Futures shock

Hyped as revolutionary four years ago, single-stock futures were a bust. But -- surprise -- they’re finally catching on, especially with hedge funds, and now regulators may give them a big boost.

On March 1, 2001, William Brodsky, chairman and CEO of the Chicago Board Options Exchange, addressed a meeting of the Investment Analysts Society of Chicago at the Metropolitan Club, which overlooks the Loop business district from the 66th floor of the Sears Tower. More than 80 people had assembled to hear Brodsky speak about one of the most eagerly anticipated innovations in recent financial market history: the imminent U.S. launch of trading in single-stock futures.

For nearly two decades federal regulators had banned contracts to buy or sell individual stocks at a set price in the future, in part because they couldn’t agree on which agency should oversee them. Besides, there had been a general lack of interest in trading the instruments. But after several exchanges expressed a desire to list single-stock futures, regulators relented.

The new instruments had the potential to be revolutionary. Investors would be able to make more highly leveraged bets than they could by using equity options, which had existed for nearly three decades, and they could hedge positions more cheaply and efficiently than through stock index futures. Short-sellers would find it easier and cheaper to sell a stock future than to borrow shares from a broker to sell short. What’s more, they could sell the stock future without waiting for an uptick, as was required for shorting an actual stock.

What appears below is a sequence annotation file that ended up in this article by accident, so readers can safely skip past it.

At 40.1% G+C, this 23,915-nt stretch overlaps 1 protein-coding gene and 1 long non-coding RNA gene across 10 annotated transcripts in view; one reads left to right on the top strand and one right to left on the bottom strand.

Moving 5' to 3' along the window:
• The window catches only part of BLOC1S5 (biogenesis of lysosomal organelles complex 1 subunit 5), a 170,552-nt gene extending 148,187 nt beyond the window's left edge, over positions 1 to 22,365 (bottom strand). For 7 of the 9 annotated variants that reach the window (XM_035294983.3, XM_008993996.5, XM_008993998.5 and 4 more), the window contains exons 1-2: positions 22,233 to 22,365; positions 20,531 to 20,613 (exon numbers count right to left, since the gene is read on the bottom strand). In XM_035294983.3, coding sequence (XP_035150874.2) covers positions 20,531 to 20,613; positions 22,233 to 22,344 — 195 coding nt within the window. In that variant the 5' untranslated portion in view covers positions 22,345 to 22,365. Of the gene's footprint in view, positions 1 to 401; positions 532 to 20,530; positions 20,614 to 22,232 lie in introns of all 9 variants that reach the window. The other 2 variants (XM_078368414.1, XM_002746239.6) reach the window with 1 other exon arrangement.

“This is as great a development as we’ve had in a long time,” Brodsky told his enthusiastic audience. But he also issued a warning to firm officials who were in the lucrative stock loan business: “Your ability to get a nice return on that stock may be limited if people who normally borrow your stocks can sell a stock future instead.”

Brodsky’s optimism turned out to be premature. Handicapped by that long-running dispute over which agency should regulate them -- the Securities and Exchange Commission, which supervises securities, or the Commodity Futures Trading Commission, which oversees futures -- single-stock futures wound up becoming the first financial product deemed part security, part future, and overseen jointly. The SEC and CFTC took almost two years to work out how to apply tax and margin rules, delaying the launch of trading until November 2002.


Then, in a compromise that weakened the appeal of the new instruments, the agencies decided that their margin requirements should be comparable to those on options so that the two types of derivatives would compete on a level playing field. To top it all, single-stock futures made their debut in the teeth of the brutal bear market that followed the collapse of Internet and telecommunications shares.

For a while, things looked grim indeed. One of the two electronic exchanges created expressly for stock futures, NQLX, folded in September 2004. The other, OneChicago, formed in May 2001 by the CBOE, the Chicago Board of Trade and the Chicago Mercantile Exchange, started out with far more fanfare than activity. For the entire month of November 2003, fully one year after it kicked off trading, volume was 73,827 contracts. (Each contract represents an obligation to buy or sell 100 shares.)